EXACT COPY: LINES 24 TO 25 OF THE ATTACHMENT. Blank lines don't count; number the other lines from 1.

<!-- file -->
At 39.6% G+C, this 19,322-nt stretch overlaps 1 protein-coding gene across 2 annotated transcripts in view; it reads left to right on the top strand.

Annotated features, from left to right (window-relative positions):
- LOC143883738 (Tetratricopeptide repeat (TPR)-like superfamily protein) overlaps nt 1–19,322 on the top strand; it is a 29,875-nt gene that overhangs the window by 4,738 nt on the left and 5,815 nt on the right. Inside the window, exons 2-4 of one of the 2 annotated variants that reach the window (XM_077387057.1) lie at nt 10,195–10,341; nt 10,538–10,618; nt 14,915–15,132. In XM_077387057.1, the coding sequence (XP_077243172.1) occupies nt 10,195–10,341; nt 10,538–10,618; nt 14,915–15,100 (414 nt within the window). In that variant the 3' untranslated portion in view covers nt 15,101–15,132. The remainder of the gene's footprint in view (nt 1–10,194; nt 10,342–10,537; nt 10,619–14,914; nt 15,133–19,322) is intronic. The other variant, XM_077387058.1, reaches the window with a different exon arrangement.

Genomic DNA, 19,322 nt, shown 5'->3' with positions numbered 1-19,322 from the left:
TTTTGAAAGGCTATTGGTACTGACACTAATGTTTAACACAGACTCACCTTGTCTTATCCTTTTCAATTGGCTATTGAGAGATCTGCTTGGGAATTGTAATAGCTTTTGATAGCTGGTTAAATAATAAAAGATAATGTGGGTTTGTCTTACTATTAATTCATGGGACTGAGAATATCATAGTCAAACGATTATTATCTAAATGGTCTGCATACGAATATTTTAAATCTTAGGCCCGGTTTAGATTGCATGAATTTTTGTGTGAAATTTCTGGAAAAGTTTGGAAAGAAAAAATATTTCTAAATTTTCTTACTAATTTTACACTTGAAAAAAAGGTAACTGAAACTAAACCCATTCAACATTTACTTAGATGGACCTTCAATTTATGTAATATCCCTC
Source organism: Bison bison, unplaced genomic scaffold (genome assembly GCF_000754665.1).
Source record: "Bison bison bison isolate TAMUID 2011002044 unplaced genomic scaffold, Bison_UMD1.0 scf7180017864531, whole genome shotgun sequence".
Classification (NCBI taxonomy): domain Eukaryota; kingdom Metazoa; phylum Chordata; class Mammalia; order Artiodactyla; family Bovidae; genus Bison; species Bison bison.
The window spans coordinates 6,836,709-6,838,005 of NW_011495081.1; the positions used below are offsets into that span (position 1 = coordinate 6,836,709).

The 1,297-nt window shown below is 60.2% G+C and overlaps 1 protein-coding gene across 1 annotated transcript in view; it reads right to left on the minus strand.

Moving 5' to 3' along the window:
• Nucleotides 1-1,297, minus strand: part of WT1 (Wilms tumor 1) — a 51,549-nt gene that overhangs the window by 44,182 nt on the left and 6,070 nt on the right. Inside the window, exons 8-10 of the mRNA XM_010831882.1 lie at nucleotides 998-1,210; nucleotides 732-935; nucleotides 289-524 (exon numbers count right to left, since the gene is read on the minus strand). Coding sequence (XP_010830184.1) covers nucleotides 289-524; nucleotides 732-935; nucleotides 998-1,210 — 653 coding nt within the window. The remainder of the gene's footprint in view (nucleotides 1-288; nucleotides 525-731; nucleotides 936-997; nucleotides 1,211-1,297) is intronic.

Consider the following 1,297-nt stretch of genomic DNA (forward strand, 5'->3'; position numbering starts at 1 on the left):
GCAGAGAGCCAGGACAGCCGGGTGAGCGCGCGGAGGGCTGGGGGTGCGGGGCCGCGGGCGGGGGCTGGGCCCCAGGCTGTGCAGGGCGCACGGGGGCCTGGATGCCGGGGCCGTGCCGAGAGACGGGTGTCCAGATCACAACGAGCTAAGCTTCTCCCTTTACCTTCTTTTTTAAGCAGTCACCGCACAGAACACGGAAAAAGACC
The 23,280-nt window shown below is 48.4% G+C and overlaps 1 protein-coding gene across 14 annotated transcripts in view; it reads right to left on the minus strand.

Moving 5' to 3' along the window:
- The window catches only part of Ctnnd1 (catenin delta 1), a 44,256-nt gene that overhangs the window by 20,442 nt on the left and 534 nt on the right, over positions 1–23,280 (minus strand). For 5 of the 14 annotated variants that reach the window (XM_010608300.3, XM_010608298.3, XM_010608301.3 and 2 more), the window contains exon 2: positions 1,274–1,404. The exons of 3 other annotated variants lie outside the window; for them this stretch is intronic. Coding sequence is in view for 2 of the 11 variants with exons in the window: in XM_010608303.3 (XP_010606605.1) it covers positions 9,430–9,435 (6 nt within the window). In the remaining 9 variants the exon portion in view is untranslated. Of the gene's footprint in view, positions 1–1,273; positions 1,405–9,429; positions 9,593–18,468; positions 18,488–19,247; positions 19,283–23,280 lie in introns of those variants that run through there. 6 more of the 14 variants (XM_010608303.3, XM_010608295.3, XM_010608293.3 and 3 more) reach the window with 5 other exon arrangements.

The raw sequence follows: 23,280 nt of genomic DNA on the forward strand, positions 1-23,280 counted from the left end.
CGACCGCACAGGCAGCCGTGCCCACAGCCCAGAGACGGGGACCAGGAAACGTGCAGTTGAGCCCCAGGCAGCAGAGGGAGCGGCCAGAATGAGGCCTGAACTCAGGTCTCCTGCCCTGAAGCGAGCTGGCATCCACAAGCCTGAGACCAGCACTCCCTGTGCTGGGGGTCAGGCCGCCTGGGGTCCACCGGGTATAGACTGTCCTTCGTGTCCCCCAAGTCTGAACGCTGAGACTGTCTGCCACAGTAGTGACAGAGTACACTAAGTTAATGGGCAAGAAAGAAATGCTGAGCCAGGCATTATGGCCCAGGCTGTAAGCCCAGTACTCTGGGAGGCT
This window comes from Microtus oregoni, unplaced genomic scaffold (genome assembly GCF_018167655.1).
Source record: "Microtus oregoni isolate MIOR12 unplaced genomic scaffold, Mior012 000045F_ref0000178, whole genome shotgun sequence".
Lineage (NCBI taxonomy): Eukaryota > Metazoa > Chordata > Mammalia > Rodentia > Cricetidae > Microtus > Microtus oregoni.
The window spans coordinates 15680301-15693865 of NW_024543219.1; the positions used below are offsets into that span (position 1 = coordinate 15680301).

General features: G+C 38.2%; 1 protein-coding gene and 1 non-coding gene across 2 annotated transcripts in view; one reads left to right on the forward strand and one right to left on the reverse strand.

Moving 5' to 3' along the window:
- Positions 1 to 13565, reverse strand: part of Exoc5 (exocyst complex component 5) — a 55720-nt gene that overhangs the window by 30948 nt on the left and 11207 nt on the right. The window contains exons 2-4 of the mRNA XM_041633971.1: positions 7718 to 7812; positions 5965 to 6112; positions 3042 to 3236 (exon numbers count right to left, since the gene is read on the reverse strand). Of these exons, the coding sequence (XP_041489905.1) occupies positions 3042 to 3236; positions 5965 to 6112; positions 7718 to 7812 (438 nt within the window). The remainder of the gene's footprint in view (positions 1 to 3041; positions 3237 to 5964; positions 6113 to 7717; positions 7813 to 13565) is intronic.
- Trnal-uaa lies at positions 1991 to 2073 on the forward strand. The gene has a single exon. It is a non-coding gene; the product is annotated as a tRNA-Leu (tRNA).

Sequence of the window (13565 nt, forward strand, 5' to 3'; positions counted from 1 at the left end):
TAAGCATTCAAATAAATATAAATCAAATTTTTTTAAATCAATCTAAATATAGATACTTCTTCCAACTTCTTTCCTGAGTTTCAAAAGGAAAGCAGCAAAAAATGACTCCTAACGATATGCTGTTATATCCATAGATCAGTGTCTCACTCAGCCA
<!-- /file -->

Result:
General features: G+C 38.2%; 1 protein-coding gene and 1 non-coding gene across 2 annotated transcripts in view; one reads left to right on the forward strand and one right to left on the reverse strand.

Moving 5' to 3' along the window: